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New home energy program ahead for Lambertville, West Amwell residents

A transformer is delivered to the Rocktown Substation in West Amwell (Photo credit - FirstEnergy, Corp).

A transformer is delivered to the Rocktown Substation in West Amwell, N.J. (Photo:FirstEnergy Corp).

Lambertville and West Amwell residents received mailings from South Hunterdon Renewable Energy Cooperative (SHREC) last week detailing how they were to be enrolled in a new energy program starting in March.

The goal? To save citizens money for the second time around.

SHREC is an organization recognized by the state of New Jersey, and is comprised of the two municipalities, local public schools, and the Lambertville Municipal Utilities Authority. The group’s original goal was to cut energy costs for South Hunterdon public school district through development of a joint solar energy project planned near the West Amwell municipal building.

But back in 2013, the new group also saw potential energy savings beyond the schools, by authorizing a “community energy aggregation” (CEA) program for Lambertville and West Amwell residents “in the hope that more customers will yield a better rate.”

Bob Chilton, executive vice president at Gabel Associates, an energy and public utility consulting group, advised SHREC that the city could save residents money if they purchased electric supply in bulk. When finished, Lambertville Mayor David DelVecchio said, “Why wouldn’t anybody do this?”

The New Jersey Board of Public Utilities allows for third-party suppliers to compete with the basic service generation power supply of JCP&L (as well as other providers). So in late 2013, Gabel, which is paid by the bidder, not by any municipality, put out bids for a contract and locked up rates. The lowest bidder was FirstEnergy Solutions (FES), a non-regulated affiliate of JCP&L. The price guaranteed by FES was lower than the cost of power offered by JCP&L and was procured through Basic Generation Service Auctions.

From March 2014 through June 2015, the lower rate saved Lambertville and West Amwell “over $300,000 in electricity costs combined,” according to the recently mailed letter from the Co-Op, or about $120 per household as stated to the Free Press by a Lambertville official.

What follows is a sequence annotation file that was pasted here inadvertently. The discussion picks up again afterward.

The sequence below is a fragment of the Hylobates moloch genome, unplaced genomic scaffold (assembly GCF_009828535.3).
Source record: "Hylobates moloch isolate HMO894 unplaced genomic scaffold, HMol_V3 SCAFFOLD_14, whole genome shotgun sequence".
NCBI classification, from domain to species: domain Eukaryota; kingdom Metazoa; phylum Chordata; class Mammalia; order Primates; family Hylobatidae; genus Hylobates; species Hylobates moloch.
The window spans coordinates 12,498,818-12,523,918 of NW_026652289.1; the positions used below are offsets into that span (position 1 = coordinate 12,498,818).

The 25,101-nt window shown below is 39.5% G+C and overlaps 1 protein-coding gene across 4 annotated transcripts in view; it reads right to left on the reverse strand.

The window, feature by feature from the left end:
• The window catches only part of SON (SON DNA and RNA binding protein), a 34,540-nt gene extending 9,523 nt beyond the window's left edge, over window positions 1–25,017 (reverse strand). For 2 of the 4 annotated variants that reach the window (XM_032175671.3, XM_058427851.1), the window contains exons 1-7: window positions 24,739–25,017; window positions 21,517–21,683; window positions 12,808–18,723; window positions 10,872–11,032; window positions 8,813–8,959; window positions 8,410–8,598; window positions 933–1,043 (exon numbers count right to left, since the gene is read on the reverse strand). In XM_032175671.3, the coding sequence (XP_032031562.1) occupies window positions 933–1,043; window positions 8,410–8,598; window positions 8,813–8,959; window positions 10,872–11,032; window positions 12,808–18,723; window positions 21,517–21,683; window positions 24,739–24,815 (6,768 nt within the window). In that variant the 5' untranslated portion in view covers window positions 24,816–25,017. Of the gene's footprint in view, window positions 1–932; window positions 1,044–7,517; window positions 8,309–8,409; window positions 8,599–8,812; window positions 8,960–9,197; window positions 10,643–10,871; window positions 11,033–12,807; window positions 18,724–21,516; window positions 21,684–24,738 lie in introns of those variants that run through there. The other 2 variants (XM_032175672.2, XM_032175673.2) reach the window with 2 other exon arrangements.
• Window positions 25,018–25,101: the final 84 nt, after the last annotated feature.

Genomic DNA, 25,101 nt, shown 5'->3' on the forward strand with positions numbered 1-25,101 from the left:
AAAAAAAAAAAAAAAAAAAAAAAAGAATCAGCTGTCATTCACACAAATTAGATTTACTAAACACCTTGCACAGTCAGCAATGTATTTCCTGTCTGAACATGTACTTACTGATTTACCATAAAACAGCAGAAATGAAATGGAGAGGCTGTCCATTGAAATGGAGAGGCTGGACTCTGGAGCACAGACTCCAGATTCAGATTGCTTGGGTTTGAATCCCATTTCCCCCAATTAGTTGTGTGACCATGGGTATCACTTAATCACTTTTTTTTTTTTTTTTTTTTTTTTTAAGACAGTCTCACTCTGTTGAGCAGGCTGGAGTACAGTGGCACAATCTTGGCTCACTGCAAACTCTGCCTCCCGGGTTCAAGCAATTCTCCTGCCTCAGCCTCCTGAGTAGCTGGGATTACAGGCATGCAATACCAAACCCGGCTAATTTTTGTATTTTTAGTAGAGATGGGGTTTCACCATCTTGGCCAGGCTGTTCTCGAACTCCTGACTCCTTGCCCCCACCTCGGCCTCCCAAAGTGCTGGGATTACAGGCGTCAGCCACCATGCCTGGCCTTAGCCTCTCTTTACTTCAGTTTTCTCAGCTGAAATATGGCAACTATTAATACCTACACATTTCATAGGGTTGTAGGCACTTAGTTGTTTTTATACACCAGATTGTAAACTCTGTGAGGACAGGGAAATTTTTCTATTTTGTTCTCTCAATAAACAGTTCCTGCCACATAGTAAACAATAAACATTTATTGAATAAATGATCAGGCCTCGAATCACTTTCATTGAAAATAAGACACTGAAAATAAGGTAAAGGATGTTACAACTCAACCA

Now, a new contract is about to go into effect in March 2016. This time the lowest bidder was South Jersey Industries, whose bid measured a 14 percent savings below the current average JCP&L supply price of $.1016/kwh. The letter noted that, “estimated savings are about $11 a month” or $231 per household until the end of the contract in December 2017, and “while highly unlikely, if the average JCP&L supply price falls below the SHREC CEA contract price you will be so notified, and you retain your ability to opt out of the program.”

Residents will be automatically enrolled. Just like before, JCP&L will continue to manage the infrastructure of the power lines and utility poles. If a household does not want to participate, the opt-out card should be signed and returned.

There is also green option, where residents can choose to receive 100% of their supply from renewable sources at a cost premium of an additional $.0175/kwh ($.1045 total), which is slightly higher than JCP&L’s regular supply price. Chilton explained how the renewable option works: “For every home that choses that (the green) option, the supplier is obligated to go out and purchase renewable energy certificates, which are tracked by the regional power grid,” he said. Interested parties have to call South Jersey Industries to opt-in to the renewable program at 1-(888)-816-6012.

3-year history of the ‘prompt’ month futures price of natural gas in the US (Screenshot -

Three-year history of the “prompt” month futures price of natural gas in the U.S., with red stars approximately indicating when the SHREC bids were locked in. (Screenshot –

Southern Hunterdon county receives its energy from the regional power grid, which is currently a mix of nuclear, coal, natural gas and renewables (New Jersey requires any retail supplier to have at least 15 percent renewable sources).

Since electric prices in our area are often tied to the price of natural gas (not to be confused with gasoline), locking in a rate when natural gas is low appears as a fiscally prudent move. Raritan Township and Flemington have also followed South Hunterdon’s lead, and are beginning a community aggregation program this spring.

For further information about government energy aggregation and the SHREC CEA program, check out the old FAQ sheet on Lambertville’s website.


About the author

Steve Chernoski

Steve Chernoski is a writer, film director and teacher who lives in Lambertville. Here's his website:

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